restrictions com ing away as the WTO accession term s kick in. China has contributed
about 20% to globalincrem entalgrowth in the past few years. As it begins to take its
place as a globalconsum er, I think we willhave to look at it m ore seriously. Well, we
already take it quite seriously. N o-one really called m e to speak on China when I was
doing this seven years ago. And now everybody is interested, so I do think there is a
shift in the way that China's im pact has been felt.

And I'm just going to conclude with what this m eans for the U K . Are we doing what
we should do to m ove up the value chain? A very, very hard question. I think the
generalprinciples from econom ics are there, that basic research has to be supported by
the state, including hum an capital. So allthe basic infrastructure for science does have
to be there. But the question is, countries don't trade, it's com panies that trade.
Countries can only innovate to an extent, it's com panies that innovate. So what kind of
policies prom ote innovation, entrepreneurship, and can they pick sectors? That is why
the East Asian m iracle was m iraculous, I think, because the East Asian tiger econom ies
picked nationalcham pions and rode on the back ofthe electronics revolution
throughout the 70s and 80s.

Is there som ething com parable that can be done? V ery difficult to say as we m ove into
a knowledge econom y where G D P in the U K is 75% determ ined by services. What
does it m ean to m ove up the value chain in the U K ? Wellthe good news, ofcourse, is
that export ofservices is growing very quickly. But what about industrialoutput,
which is only 15% ofG D P? Where are the intersections between that sector and the
services sector? So finally, should the U K work to prom ote technology in relation to
clim ate change and sustainable developm ent? Y es, absolutely. We'd alllike to live in a
world which is not just prosperous, but has clean air. I don't know m uch about this
area, but I'm a big supporter ofit. Thank you.

Jam es W ilsdon
G reat, wellwe're out oftim e, I'm afraid, but please do stay and continue the discussion
over lunch. A word on where we go next with allofthis. We've certainly found today
very usefulin helping to sharpen the questions we want to ask. The project team at
D em os willbe spending the next year trying to fillin as m any ofthese knowledge gaps
as we can. A lot ofthat tim e willbe spent in the three countries under discussion, but
we are also keen to talk to and engage with experts and others here in the U K who
have usefulperspectives to feed in.

So ifthere are questions you think we haven't yet asked and should be asking, or
people we should be talking to, please do grab m e or one ofthe other D em os
researchers afterwards and stay in touch. We're also running a series ofsm aller, m ore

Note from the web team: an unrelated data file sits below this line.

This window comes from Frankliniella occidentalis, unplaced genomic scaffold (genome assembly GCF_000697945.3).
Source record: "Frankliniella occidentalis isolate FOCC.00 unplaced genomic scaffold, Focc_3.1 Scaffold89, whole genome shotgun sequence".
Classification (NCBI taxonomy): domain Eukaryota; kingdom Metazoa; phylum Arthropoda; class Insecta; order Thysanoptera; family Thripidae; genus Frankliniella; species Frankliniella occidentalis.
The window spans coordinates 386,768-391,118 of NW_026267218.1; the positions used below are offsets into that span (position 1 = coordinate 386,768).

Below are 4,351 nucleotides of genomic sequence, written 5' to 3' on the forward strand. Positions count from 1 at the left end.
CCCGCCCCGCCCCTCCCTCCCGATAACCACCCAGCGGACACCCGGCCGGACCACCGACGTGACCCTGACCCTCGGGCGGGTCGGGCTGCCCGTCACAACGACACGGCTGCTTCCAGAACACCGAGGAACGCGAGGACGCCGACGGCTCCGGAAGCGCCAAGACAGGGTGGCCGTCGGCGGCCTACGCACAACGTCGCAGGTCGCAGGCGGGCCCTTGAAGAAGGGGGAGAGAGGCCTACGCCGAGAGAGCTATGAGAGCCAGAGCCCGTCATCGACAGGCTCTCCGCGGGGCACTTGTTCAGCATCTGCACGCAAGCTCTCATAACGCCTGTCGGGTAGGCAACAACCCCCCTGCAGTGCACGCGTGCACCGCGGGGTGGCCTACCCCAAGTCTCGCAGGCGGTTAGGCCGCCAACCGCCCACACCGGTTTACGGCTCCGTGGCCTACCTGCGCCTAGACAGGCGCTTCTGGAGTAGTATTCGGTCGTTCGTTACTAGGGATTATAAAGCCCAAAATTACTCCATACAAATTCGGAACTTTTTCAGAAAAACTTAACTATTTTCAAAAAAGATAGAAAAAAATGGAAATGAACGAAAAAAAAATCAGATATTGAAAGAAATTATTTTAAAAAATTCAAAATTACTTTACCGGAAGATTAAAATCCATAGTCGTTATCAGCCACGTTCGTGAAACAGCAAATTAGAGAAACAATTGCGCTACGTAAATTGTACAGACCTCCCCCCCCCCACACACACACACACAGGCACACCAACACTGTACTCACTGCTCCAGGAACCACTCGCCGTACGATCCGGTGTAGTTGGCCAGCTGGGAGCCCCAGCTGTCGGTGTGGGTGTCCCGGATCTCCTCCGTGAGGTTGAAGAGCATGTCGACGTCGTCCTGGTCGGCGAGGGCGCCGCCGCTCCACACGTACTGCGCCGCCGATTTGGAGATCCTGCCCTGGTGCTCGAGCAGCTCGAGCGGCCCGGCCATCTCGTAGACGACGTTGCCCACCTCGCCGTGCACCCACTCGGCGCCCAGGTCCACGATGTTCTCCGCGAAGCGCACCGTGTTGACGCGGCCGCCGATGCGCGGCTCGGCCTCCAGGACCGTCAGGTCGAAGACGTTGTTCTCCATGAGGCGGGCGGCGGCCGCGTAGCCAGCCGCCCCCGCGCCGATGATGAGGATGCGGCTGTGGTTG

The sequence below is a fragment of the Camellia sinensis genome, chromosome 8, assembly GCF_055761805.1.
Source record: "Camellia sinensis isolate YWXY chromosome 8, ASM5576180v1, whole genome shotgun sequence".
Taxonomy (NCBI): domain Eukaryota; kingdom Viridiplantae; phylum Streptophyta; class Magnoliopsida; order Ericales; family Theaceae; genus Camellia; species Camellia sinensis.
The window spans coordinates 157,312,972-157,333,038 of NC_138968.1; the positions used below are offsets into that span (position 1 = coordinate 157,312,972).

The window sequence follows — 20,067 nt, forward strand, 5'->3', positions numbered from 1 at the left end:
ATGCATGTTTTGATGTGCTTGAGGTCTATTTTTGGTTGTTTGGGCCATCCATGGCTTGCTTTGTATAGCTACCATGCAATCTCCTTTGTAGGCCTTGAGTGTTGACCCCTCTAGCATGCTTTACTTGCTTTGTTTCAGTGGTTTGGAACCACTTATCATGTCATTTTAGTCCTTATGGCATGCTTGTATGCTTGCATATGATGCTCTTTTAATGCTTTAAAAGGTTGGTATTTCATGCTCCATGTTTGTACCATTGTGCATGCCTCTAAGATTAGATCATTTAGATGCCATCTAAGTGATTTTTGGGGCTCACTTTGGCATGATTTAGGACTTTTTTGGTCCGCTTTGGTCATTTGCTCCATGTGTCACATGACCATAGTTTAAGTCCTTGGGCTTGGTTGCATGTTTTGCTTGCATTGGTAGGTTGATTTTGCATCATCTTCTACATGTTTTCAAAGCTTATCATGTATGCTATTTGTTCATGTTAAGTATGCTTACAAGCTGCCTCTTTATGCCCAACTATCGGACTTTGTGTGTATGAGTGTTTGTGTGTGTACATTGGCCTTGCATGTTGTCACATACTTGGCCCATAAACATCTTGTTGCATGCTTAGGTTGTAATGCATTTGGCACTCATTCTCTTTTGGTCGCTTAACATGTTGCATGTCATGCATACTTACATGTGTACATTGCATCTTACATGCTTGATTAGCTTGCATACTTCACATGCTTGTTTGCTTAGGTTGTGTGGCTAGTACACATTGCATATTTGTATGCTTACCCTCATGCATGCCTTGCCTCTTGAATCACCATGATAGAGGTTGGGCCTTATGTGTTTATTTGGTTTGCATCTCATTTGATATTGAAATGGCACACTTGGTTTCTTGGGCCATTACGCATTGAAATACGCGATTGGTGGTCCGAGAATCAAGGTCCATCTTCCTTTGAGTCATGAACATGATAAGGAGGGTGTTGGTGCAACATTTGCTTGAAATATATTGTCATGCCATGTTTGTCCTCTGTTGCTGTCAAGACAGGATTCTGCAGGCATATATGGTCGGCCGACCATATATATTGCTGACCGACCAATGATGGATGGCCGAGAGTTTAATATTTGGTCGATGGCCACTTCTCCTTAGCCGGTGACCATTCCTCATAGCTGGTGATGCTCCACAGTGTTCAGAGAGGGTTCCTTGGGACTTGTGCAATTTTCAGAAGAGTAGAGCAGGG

focused sem inars through the project, the first ofwhich is on 13th D ecem ber. There
are details ofthis in your packs.

So let m e end just by thanking allofyou for com ing, by thanking again our partners
and funders. And particularly our speakers in this session: Fiona Clouder-R ichards, Ed
Balls, Alec Broer, Stephen Em m ott, Stephen M inger and Linda Y ueh. Thank you all
very m uch.
A b o u t D em o s

W ho w e are
D em os is the think tank for everyday dem ocracy. We believe everyone should be able
to m ake personalchoices in their daily lives that contribute to the com m on good. O ur
aim is to put this idea into practice by working with organisations in ways that m ake
them m ore effective and legitim ate.

W hat w e w ork on
We focus on six areas: public services;science and technology;cities and public space;
people and com m unities;arts and culture;and globalsecurity.

W ho w e w ork w ith
O ur partners include policy-m akers, com panies, public service providers and social
entrepreneurs. D em os is not linked to any party but we work with politicians across
politicaldivides. O ur internationalnetwork – which extends across eastern Europe,
Scandinavia, Australia, Brazil, India and China – provides a globalperspective and
enables us to work across borders.

H ow w e w ork
D em os knows the im portance oflearning from experience. We test and im prove our
ideas in practice by working with people who can m ake change happen.
O ur collaborative approach m eans that our partners share in the creation and
ownership ofnew ideas.

W hat w e offer
We analyse socialand politicalchange, which we connect to innovation and learning
in organisations. We help our partners show thought leadership and respond to
em erging policy challenges.

H ow w e com m unicate
As an independent voice, we can create debates that lead to realchange. We use
the m edia, public events, workshops and publications to com m unicate our ideas. All
our books can be downloaded free from www.dem os.co.uk

C o n tact u s

Fo r m o re in fo rm atio n o r to g et in vo lved w ith The Atlas of Ideas p ro ject,


p lease co n tact Jam es W ilsd o n (jam es.w ilsd o n @ d em o s.co .u k)